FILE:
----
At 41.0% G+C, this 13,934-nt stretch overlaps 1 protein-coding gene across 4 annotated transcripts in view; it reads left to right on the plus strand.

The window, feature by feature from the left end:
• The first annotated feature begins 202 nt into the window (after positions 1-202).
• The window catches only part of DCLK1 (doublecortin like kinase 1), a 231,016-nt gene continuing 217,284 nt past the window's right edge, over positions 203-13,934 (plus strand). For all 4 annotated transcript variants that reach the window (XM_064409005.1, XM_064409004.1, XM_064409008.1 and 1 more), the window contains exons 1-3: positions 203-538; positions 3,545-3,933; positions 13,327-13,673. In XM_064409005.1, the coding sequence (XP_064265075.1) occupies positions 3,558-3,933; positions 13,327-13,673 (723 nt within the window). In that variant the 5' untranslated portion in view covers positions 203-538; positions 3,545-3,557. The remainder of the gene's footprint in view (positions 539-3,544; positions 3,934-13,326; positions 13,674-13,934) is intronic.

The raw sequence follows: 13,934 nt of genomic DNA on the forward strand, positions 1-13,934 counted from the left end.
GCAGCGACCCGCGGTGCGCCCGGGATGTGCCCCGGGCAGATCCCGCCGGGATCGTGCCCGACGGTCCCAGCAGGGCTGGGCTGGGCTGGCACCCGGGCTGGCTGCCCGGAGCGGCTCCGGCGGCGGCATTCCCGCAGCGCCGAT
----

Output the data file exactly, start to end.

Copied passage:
At 41.0% G+C, this 13,934-nt stretch overlaps 1 protein-coding gene across 4 annotated transcripts in view; it reads left to right on the plus strand.

The window, feature by feature from the left end:
• The first annotated feature begins 202 nt into the window (after positions 1-202).
• The window catches only part of DCLK1 (doublecortin like kinase 1), a 231,016-nt gene continuing 217,284 nt past the window's right edge, over positions 203-13,934 (plus strand). For all 4 annotated transcript variants that reach the window (XM_064409005.1, XM_064409004.1, XM_064409008.1 and 1 more), the window contains exons 1-3: positions 203-538; positions 3,545-3,933; positions 13,327-13,673. In XM_064409005.1, the coding sequence (XP_064265075.1) occupies positions 3,558-3,933; positions 13,327-13,673 (723 nt within the window). In that variant the 5' untranslated portion in view covers positions 203-538; positions 3,545-3,557. The remainder of the gene's footprint in view (positions 539-3,544; positions 3,934-13,326; positions 13,674-13,934) is intronic.

The raw sequence follows: 13,934 nt of genomic DNA on the forward strand, positions 1-13,934 counted from the left end.
GCAGCGACCCGCGGTGCGCCCGGGATGTGCCCCGGGCAGATCCCGCCGGGATCGTGCCCGACGGTCCCAGCAGGGCTGGGCTGGGCTGGCACCCGGGCTGGCTGCCCGGAGCGGCTCCGGCGGCGGCATTCCCGCAGCGCCGAT